Ohio State President: Athletic Director’s Job Is Safe
Featured & Trending:
Latest News Headlines:
COLUMBUS, Ohio (AP) Ohio State President Gordon Gee said Wednesday he expects university athletics director Gene Smith to stay on despite head football coach Jim Tressel’s resignation and a growing number of alleged NCAA violations by the football program.
Gee also told Columbus-area reporters there is “a legitimate question” about how some confirmed violations happened and that Ohio State’s athletic compliance system should be fixed if it’s not working.
Tressel was forced to step aside Monday in the midst of an NCAA investigation involving players’ sales of game memorabilia.
Both Gee and Smith heaped praise on Tressel during a March news conference called after it was revealed Tressel had known about the sales for months but never alerted university authorities. Gee said at the time that Tressel’s job was safe.
On Wednesday, Gee said, “Gene Smith’s job is safe.”
The brief comments were Gee’s first since the university announced Tressel’s resignation Monday.
Gee spoke outside the university’s Wexner Center for the Arts, named for Harry L. Wexner, the father of Les Wexner, the billionaire chairman of the OSU board of trustees.
Les Wexner, chairman and founder of Limited Brands and a major donor to the center and university, has so far declined to comment about the scandal. Other university trustees have referred comment to Wexner or Gee.
Gee said he couldn’t say much at the moment on the advice of the university’s attorneys. But he did acknowledge events in recent months drew attention to how the university monitors athletes’ compliance with NCAA rules.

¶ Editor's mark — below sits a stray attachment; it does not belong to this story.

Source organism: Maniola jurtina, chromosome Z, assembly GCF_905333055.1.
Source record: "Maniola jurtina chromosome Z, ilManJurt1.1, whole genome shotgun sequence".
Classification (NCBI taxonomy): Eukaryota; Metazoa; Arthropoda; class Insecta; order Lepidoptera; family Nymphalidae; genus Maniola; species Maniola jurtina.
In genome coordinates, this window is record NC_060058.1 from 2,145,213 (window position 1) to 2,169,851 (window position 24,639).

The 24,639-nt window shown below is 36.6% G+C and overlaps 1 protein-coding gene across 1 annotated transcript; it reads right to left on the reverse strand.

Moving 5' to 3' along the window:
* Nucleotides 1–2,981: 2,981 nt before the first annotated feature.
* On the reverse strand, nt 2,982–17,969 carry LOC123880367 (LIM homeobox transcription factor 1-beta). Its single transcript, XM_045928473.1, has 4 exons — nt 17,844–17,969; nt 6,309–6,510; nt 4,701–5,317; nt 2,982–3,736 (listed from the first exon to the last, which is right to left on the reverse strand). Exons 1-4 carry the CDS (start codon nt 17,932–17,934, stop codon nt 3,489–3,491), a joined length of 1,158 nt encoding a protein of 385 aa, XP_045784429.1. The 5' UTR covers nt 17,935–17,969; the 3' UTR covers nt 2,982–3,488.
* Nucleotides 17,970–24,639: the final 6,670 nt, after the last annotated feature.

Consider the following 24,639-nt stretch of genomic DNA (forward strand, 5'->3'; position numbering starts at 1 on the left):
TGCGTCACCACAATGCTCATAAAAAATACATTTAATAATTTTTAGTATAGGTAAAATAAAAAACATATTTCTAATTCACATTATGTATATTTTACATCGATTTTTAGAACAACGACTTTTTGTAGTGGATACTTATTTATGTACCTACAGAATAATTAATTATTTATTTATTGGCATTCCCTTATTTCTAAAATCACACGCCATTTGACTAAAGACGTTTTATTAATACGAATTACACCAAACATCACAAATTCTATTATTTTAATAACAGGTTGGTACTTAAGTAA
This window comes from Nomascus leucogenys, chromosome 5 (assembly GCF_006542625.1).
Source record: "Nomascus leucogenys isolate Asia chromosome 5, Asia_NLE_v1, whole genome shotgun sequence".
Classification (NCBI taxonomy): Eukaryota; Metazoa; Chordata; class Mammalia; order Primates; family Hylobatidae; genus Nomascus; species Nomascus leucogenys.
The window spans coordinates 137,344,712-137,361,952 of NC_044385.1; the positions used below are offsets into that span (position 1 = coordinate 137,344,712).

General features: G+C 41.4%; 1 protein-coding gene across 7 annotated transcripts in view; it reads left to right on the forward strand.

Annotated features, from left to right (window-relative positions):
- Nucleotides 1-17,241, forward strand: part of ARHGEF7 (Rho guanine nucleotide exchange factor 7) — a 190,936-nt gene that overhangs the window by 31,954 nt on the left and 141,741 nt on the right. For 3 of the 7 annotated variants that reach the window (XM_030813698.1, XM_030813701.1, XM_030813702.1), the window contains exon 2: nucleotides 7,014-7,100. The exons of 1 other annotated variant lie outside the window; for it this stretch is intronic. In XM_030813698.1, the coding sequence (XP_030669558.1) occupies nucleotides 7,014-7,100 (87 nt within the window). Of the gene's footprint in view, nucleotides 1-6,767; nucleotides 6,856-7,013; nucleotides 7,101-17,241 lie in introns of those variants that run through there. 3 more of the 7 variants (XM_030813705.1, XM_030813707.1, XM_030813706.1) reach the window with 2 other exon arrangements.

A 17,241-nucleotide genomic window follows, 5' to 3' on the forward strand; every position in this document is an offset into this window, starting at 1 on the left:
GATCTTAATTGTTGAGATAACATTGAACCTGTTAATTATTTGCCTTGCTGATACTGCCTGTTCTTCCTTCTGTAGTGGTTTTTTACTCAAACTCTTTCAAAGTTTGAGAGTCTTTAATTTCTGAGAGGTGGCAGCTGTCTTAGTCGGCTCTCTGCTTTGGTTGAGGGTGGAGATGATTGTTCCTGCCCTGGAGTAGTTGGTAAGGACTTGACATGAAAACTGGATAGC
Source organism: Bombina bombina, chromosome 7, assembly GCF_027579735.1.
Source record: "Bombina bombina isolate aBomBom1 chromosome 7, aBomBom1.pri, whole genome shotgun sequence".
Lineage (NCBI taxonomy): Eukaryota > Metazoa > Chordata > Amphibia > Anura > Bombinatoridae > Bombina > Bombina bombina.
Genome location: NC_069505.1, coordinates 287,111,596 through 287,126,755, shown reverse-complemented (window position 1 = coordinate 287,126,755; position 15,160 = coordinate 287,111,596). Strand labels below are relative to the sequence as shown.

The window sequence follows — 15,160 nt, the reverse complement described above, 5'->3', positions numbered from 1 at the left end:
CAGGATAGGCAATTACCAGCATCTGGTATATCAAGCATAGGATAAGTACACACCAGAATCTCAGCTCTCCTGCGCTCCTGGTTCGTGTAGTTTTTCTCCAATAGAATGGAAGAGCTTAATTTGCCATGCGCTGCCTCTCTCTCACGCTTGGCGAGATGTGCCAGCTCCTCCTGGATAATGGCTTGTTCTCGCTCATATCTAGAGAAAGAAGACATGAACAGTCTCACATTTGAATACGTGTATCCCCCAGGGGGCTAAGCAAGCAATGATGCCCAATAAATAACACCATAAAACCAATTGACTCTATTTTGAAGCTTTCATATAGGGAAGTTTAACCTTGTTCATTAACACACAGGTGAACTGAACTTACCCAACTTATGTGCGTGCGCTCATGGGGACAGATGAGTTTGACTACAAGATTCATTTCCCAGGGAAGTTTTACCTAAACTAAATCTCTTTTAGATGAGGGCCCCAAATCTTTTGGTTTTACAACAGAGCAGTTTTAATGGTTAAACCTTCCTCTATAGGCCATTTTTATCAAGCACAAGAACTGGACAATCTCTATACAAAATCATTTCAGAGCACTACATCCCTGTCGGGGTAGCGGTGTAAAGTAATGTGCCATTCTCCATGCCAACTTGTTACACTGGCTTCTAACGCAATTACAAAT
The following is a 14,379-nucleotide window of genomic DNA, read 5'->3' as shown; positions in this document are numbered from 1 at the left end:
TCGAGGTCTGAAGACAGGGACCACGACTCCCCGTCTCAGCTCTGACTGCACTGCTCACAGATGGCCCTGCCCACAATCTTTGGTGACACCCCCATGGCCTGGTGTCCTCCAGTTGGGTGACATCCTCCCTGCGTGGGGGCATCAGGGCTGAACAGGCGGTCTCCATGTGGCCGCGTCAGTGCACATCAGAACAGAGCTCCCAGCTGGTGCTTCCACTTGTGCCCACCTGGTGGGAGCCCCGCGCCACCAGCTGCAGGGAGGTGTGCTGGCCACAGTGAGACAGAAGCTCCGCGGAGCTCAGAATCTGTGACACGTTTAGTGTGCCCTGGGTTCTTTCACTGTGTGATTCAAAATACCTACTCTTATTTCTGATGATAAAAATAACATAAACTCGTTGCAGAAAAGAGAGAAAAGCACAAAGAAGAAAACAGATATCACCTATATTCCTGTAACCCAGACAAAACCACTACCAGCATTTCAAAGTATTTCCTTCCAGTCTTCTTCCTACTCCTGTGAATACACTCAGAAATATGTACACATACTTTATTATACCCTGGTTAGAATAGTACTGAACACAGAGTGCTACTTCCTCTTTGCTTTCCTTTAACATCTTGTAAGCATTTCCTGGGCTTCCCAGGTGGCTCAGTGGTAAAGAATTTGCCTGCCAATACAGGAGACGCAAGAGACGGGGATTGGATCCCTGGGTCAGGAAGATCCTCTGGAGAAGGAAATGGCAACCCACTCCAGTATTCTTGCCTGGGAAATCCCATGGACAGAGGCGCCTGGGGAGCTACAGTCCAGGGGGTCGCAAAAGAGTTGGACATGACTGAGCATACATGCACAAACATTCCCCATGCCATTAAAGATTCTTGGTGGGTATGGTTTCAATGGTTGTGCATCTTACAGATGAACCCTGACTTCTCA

“It raises a legitimate question of how did some of these things happen,” Gee said. “If it’s not working, then we make it work.”
Gee called the situation “an intense national scandal” and said it felt at times as if he were in the midst of a tsunami.
Tressel’s 10-year reign as coach of the Buckeyes ended in disgrace Monday as he was forced to step down for breaking NCAA rules.
He knew players received cash and tattoos for autographs, championship rings and equipment and did not tell anyone at Ohio State or the NCAA what he knew for more than nine months. NCAA rules – and Tressel’s contract – specify that he must disclose any and all information about possible violations.
Gee’s handling of the crisis has been criticized by fans and alumni since the memorabilia sales were first revealed in December. Several emails to Gee’s office at the time said it was hypocritical for the university to suspend five players for five games this upcoming season but allow them to play in January’s Sugar Bowl.
Gee didn’t help his cause with a joke he made at the March 8 news conference when asked by a reporter if he had considered firing Tressel.
“No, are you kidding?” Gee said. “Let me just be very clear: I’m just hopeful the coach doesn’t dismiss me.”
© 2011 The Associated Press. All rights reserved. This material may not be published, broadcast, rewritten or redistributed.